It is appropriate that the Commonwealth apply the Territories power afforded under s122 of the Australian Constitution for sound policy purposes. In this case, the policy purpose operative under the Euthanasia Laws Act 1997, which the Bill seeks to repeal, provides protection to vulnerable persons whose rights and welfare are threatened by potential introduction of an assisted suicide regime.
While citizens of the Northern Territory and the Australian Capital Territory have a legitimate expectation that the power to make laws for their jurisdictions by their elected political representatives at Territory level will generally be respected, this power is explicitly circumscribed by s122 of the Constitution. This power should be used by the Commonwealth judiciously, and only applied for important policy concerns.
The RTLA suggested that the 'defence of vulnerable persons, especially indigenous persons, constitutes exactly this concern':
The defence of life is the pursuit of the common good and assisted dying threatens vulnerable Australians. Indigenous Australians in particular have stated this clearly.
The Commonwealth should retain its power to defend the rights of vulnerable persons in the Territories and exercise those rights rather strictly where there is a strong case to preserve the common good. The Parliament in 1997 decided that assisted suicide was not a policy in accord with the common good and threatened the welfare of the vulnerable. This was reaffirmed in 2018 in Parliamentary debate on the Restoring Territory Rights (Assisted Suicide Legislation) Bill 2015. There is no need for the Parliament to alter that definitive position taken in 1997 in Euthanasia Laws Act 1997 and in 2018.
The Little Company of Mary Healthcare mirrored this position. It submitted that 'laws that would allow a third person to end or assist in ending a human being's life are among the most serious considered by parliaments'. On that basis, Little Company of Mary Healthcare argued:
it is appropriate for the federal parliament to have oversight over territories. Commonwealth powers have not been used lightly but are appropriate when small jurisdictions with unicameral parliaments are deciding to allow something as serious as allowing people to end their own lives with the support of the government, particularly when that decision may threaten the wellbeing of vulnerable people.
Some submitters suggested that changes to the current legislative framework that may lead to a VAD regime may have a particularly adverse impact on the Northern Territory's significant First Nations population. The Australian Christian Lobby (ACL) referred to a paper by Chips Mackinolty entitled Euthanasia, Right Legislation Wrong Jurisdiction?, published during public debate about the Euthanasia Laws Bill 1996. In his paper, Mr Mackinolty concluded, following consultations with Aboriginal communities across the Northern Territory, 'that the existence of the ROTI legislation presents a continuing threat to the health and wellbeing of many Aboriginal people in the Northern Territory':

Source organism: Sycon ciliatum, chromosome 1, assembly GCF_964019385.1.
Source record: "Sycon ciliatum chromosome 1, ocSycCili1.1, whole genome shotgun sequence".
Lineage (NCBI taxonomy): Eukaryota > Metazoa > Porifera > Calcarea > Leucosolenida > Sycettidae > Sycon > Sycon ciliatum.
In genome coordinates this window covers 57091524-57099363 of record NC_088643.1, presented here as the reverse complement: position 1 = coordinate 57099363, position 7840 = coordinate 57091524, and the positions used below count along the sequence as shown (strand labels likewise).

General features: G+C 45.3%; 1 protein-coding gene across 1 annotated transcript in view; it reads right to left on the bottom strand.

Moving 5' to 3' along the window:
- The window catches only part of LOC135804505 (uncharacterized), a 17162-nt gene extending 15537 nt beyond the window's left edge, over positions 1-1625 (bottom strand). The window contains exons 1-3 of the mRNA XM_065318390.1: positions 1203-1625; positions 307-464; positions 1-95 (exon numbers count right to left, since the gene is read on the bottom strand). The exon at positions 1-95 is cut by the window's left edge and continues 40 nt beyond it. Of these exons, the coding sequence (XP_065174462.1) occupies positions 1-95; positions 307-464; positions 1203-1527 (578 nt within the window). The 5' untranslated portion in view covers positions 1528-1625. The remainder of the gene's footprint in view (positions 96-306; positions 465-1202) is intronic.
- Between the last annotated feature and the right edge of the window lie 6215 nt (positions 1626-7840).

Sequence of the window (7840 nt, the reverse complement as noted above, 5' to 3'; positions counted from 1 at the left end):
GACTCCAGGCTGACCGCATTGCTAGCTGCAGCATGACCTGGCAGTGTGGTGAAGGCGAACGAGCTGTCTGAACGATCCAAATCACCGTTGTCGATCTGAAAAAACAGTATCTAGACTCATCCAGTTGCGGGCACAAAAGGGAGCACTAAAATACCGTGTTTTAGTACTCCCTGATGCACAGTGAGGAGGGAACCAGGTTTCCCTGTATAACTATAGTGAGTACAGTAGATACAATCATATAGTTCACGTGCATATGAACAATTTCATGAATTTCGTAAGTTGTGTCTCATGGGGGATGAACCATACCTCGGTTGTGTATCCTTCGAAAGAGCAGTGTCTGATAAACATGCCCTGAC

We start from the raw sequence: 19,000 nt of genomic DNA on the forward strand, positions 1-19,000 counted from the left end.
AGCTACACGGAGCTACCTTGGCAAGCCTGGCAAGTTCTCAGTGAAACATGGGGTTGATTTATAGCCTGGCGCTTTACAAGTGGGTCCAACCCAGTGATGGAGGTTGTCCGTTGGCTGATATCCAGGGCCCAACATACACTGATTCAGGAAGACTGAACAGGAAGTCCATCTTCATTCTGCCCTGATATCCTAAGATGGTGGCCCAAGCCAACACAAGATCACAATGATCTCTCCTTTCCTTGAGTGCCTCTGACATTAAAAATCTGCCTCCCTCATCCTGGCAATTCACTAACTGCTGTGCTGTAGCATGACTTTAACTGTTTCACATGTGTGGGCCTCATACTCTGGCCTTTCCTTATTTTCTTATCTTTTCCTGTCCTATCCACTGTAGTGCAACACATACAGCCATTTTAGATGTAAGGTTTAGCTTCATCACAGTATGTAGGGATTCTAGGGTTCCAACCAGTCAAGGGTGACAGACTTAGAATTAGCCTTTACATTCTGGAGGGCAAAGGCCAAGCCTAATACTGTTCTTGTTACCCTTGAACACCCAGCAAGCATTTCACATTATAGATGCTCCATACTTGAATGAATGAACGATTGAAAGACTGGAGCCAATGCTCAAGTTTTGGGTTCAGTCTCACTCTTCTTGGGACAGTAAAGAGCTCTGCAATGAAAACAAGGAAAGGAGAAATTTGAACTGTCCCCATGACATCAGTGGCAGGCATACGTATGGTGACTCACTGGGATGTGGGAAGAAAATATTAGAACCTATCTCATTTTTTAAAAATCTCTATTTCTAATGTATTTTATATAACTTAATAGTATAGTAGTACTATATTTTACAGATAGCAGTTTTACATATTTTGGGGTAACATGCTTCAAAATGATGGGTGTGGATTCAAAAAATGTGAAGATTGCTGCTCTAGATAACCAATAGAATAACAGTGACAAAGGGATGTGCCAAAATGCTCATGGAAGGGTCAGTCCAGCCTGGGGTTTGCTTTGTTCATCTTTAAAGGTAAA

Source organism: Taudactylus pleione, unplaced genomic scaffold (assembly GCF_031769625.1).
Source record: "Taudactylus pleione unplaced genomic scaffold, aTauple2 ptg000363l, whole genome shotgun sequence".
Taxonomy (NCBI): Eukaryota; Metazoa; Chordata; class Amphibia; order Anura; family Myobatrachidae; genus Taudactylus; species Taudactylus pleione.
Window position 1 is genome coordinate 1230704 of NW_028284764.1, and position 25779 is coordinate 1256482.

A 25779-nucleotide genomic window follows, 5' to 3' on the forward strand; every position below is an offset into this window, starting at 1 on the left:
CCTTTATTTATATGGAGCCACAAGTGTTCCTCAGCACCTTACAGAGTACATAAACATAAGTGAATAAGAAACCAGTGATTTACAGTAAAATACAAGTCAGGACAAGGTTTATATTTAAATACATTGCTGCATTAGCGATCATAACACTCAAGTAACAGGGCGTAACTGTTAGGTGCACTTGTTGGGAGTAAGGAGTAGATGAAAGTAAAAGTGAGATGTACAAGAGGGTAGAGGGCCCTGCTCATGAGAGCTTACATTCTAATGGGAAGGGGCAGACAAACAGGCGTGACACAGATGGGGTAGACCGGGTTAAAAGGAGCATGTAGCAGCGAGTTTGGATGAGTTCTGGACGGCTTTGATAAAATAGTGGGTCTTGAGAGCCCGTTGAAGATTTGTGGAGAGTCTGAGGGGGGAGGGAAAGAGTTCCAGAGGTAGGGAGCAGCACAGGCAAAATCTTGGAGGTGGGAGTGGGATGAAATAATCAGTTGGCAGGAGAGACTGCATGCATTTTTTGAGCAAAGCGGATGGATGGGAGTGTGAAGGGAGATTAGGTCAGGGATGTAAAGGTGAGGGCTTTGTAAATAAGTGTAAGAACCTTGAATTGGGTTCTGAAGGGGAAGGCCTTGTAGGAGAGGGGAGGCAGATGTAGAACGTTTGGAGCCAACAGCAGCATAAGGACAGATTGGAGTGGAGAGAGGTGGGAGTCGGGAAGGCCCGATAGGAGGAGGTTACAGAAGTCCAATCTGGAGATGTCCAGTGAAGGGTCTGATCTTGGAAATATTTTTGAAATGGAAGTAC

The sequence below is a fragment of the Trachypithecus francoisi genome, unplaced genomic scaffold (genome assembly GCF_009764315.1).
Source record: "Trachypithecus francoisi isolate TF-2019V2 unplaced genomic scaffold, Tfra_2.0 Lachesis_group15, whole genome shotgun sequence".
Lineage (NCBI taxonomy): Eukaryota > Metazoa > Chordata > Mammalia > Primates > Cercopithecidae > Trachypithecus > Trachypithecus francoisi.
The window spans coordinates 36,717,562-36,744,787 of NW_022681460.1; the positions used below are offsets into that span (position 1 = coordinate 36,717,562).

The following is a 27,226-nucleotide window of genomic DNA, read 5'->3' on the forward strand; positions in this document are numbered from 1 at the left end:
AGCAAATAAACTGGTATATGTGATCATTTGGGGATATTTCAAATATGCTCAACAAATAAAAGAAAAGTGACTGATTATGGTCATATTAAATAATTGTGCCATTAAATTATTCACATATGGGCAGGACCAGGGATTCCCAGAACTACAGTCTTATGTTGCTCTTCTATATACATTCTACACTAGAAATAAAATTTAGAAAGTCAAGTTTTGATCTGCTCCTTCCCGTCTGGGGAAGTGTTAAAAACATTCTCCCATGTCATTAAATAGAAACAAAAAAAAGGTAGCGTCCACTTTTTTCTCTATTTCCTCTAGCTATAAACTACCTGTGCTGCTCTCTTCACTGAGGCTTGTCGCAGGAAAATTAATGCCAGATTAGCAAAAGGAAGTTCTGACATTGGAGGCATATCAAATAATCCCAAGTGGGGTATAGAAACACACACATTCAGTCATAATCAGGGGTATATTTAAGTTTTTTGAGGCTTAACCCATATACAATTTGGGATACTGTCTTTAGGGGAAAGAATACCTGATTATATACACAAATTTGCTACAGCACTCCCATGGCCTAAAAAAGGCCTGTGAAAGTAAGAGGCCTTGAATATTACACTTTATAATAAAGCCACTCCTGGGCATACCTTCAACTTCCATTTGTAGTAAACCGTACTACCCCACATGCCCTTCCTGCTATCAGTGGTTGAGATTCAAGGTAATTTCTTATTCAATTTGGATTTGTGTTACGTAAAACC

Due to complex ways in which Aboriginal belief, social and cultural systems do not 'match' those of non-Aboriginal Australia, external reassurances about the 'voluntary' nature of the legislation will be unlikely to lessen the very genuine cultural misgivings and fears Aboriginal people have about the existence of the Act.
I believe the 'debate' over euthanasia legislation has not come to grips with the reality of the jurisdiction in which it has been enacted — one in which such a high percentage of the population has such a radically different world view from the general population. The 'debate' has concerned itself entirely with either Western ethical/moral arguments, or arguments over the 'rights' of the Northern Territory to make legislation for itself without interference from the Commonwealth, that is, a 'states’ rights' argument. Both lines of argument centre solely on a Western world view; both ignore Aboriginal world views.
Similarly, HOPE suggested that the existence of a VAD regime may deter First Nations people from seeking health care services. In addition, HOPE considered 'that the passage of this legislation would be irresponsible while Aboriginal and Torres Strait Islander Australians still lack access to basic palliative care services'. HOPE stated: